Arts & Crafts Framing Samples

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Project by CaptainSkully posted 06-25-2009 06:02 PM 2770 views 11 times favorited 6 comments Add to Favorites Watch
Arts & Crafts Framing Samples
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My girlfriend went to Framer’s Workshop in Berkeley to get some glass for the poster frame I recently made her, and she came back with the glass and a job offer. Kirstie, the owner, needs a local woodworker to make customer frames. She asked me to make up some samples, so I ran home and cranked out a couple of corners and profiles. They’re all QSWO. The one on the left is a mortise and tenon corner with Red Mahogany Danish Oil. The one in the middle is stop-chamfered with TransTing Reddish Brown. The one on the right is a stepped profile that was ebonized with steel wool vinegar my first attempts (thanks to Allison). For some reason, this finish causes the hand-rubbed poly to be considerably more glossy.

I took the samples in and Kirstie really liked them. She also requested some thinner samples so the frames don’t overpower the smaller prints. After I finish posting this, I’m heading out to the shop to make some 3/4” half-lapped corners, with 1/4” pillowed ebonized plugs.

All that remains now is to figure out pricing per foot for the frames. If anyone has any suggestions on how to do that, please let me know. I’m thinking that I’ll come up with a fixed cost per corner design, plus a linear foot number for the frame width. I like making frames because they really add to the subject, and they can be made from scrap wood.

Oh, while working the Summer Sailstice Boat Show on Treasure Island, CA last weekend, my girlfriend chatted up Pam, Jim DeWitt's daughter. She’s also interested in custom frames too, so I’ll be taking my samples over to Point Richmond, CA next week to see what she thinks. That would be really cool for me, as it nicely blends woodworking and sailing.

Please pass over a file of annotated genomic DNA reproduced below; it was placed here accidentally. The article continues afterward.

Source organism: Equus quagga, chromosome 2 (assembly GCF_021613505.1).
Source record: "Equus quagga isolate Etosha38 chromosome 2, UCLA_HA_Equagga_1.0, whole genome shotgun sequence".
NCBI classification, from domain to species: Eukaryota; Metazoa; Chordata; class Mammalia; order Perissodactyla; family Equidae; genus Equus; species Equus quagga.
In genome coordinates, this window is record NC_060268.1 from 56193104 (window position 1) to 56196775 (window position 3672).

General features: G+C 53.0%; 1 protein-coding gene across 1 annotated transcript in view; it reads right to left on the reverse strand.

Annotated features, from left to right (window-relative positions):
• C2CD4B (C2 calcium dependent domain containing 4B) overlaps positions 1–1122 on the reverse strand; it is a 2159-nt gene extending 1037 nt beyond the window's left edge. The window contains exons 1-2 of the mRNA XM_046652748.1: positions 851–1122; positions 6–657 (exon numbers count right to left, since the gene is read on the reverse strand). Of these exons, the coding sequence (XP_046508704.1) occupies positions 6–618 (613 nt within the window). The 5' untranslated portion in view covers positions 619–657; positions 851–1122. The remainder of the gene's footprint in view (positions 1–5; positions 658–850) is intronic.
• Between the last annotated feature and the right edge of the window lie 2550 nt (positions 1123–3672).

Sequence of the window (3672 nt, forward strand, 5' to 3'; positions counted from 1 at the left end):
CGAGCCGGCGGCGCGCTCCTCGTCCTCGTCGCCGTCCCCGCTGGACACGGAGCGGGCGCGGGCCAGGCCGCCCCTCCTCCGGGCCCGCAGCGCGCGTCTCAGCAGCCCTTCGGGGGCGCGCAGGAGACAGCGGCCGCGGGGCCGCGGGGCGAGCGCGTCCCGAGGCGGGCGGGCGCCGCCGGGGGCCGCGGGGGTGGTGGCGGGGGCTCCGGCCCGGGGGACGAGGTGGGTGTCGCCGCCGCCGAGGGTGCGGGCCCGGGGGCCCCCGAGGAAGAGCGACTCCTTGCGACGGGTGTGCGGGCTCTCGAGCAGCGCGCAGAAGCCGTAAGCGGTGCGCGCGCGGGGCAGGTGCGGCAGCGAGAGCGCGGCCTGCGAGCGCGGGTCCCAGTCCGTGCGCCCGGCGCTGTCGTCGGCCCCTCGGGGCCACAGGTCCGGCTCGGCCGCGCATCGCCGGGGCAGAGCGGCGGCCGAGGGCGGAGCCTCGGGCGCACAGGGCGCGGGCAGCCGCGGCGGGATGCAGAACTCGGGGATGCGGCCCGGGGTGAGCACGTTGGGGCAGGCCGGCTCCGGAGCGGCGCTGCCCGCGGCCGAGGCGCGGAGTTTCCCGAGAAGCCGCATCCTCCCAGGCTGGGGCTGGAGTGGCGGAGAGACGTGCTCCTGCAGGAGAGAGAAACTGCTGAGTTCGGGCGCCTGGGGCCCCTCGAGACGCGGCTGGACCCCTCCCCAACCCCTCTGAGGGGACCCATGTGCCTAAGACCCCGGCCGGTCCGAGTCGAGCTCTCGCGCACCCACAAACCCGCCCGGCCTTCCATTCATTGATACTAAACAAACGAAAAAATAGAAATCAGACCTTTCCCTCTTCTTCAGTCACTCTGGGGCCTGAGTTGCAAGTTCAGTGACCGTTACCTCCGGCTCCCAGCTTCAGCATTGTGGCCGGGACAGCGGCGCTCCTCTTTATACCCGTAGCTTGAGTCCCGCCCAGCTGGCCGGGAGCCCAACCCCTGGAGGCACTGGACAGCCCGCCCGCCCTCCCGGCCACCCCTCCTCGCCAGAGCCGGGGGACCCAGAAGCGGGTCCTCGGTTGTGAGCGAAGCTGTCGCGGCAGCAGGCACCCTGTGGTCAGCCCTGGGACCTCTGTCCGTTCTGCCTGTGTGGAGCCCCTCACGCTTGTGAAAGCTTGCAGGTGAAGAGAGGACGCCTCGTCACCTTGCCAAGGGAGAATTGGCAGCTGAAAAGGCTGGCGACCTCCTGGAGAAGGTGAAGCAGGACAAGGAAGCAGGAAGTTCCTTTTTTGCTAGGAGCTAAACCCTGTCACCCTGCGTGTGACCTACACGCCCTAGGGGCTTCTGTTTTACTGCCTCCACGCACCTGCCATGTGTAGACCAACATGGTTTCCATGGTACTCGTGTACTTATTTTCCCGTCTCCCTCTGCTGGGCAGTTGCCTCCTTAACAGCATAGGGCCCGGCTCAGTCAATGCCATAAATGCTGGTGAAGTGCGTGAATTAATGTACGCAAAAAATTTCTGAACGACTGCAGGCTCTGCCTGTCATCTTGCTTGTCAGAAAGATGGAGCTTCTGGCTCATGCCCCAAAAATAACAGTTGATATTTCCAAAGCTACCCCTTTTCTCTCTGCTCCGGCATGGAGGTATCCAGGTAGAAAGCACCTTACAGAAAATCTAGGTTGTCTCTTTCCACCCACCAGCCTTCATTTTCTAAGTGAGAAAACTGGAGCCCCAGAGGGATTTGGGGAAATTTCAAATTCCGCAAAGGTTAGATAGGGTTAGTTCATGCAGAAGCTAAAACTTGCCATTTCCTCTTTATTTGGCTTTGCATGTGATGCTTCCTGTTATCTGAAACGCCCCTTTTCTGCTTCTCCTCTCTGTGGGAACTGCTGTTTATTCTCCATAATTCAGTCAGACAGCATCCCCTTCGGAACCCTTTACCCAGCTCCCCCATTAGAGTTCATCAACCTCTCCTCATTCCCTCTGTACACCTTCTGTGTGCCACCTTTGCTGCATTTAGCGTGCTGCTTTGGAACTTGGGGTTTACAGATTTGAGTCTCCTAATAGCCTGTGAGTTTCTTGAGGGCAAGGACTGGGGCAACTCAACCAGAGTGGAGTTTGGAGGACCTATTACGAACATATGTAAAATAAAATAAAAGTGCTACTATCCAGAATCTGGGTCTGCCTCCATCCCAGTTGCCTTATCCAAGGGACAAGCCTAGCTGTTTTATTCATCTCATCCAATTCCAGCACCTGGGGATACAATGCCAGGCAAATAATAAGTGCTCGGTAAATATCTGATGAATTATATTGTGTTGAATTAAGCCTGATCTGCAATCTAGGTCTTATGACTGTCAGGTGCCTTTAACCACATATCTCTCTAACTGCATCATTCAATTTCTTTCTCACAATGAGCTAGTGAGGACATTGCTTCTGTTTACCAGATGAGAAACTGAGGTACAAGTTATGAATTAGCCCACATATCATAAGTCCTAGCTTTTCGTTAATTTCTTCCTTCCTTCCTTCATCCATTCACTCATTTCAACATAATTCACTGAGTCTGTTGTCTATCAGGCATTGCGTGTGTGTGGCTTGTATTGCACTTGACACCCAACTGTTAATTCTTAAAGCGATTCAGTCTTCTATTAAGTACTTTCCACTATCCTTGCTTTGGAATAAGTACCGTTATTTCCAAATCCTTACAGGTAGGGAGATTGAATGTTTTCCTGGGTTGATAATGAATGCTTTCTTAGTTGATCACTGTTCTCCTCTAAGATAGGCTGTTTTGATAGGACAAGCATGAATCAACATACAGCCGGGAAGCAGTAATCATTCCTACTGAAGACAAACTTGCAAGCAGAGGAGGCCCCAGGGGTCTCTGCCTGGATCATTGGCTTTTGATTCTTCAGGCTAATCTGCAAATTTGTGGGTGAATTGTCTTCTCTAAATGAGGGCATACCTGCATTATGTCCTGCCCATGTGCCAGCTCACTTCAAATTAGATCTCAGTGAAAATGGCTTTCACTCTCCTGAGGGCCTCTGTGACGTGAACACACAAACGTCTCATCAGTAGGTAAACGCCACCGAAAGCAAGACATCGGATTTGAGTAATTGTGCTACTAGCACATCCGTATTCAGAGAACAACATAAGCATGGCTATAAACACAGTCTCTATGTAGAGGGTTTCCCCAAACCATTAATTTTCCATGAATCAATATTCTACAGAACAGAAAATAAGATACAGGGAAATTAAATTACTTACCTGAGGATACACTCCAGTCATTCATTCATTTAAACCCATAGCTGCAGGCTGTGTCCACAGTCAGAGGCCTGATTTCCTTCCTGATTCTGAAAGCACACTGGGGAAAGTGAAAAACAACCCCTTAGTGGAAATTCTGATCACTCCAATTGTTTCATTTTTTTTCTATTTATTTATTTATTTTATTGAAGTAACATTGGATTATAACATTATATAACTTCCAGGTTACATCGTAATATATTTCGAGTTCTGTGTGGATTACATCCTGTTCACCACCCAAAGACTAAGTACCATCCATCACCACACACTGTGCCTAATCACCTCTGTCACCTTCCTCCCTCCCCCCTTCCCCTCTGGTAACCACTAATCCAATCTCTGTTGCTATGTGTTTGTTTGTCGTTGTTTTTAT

-- You can't control the wind, but you can trim your sails

6 comments so far

View Hacksaw's profile


185 posts in 3344 days

#1 posted 06-25-2009 06:16 PM

Sweet I t is awesome when opportunities come from expenditures! I was at at the big box store buying a new blade for my coping saw to finish a baseboard project I did and got another baseboard job out of it simply because the person didn’t know what I was buying and asked “whats that?”followed by “what is it used for” couple hundred in my pocket for a .59 cent expenditure.Sweet

-- Nothing's just gets expensive

View CanadaJeff's profile


207 posts in 3578 days

#2 posted 06-25-2009 06:21 PM

Hey Captian
I have found a website that has an interactive form to fill out. Input the costs of your materials, supplies, labour and your profit taking and it calculates the cost of the item.
It’s not perfect, but should give you an idea of pricing.
Take a look

View CaptainSkully's profile


1591 posts in 3526 days

#3 posted 06-25-2009 06:41 PM

Thanks Jeff! That’s awesome. I’ll give it a look-see. I’m much better at woodworking than running a business, sad to say.

-- You can't control the wind, but you can trim your sails

View GSwoodworker's profile


74 posts in 3259 days

#4 posted 06-25-2009 09:25 PM

I made a round picture frame and took it in for glass and a mat to be cut for it. The store owner loved it and said all of here customers saw it wanted one too. But no one wanted to pay the price I wanted for one. A round frame was a lot of work with all the segmented angle, then use a radius cutter jig on a router, reinforced corners etc..
Good luck with your pricing. I have no advice for you except don’t do it for nothing, to low and you will not have time to get anything else done, to high and your tools won’t see any action.

View Mike Gager's profile

Mike Gager

665 posts in 3235 days

#5 posted 06-25-2009 09:34 PM

i really like the one on the left the ray flecks really popped. the danish oil is the only thing you used? did you sand to get the rays to show so well or what?

View Pat Cavanaugh's profile

Pat Cavanaugh

160 posts in 3339 days

#6 posted 06-28-2009 09:26 PM

I get all my glass from a glass shop. I’d have never thought to go to a framing shop. I might be missing out on some business opportunities.

-- Pat - Biloxi, MS

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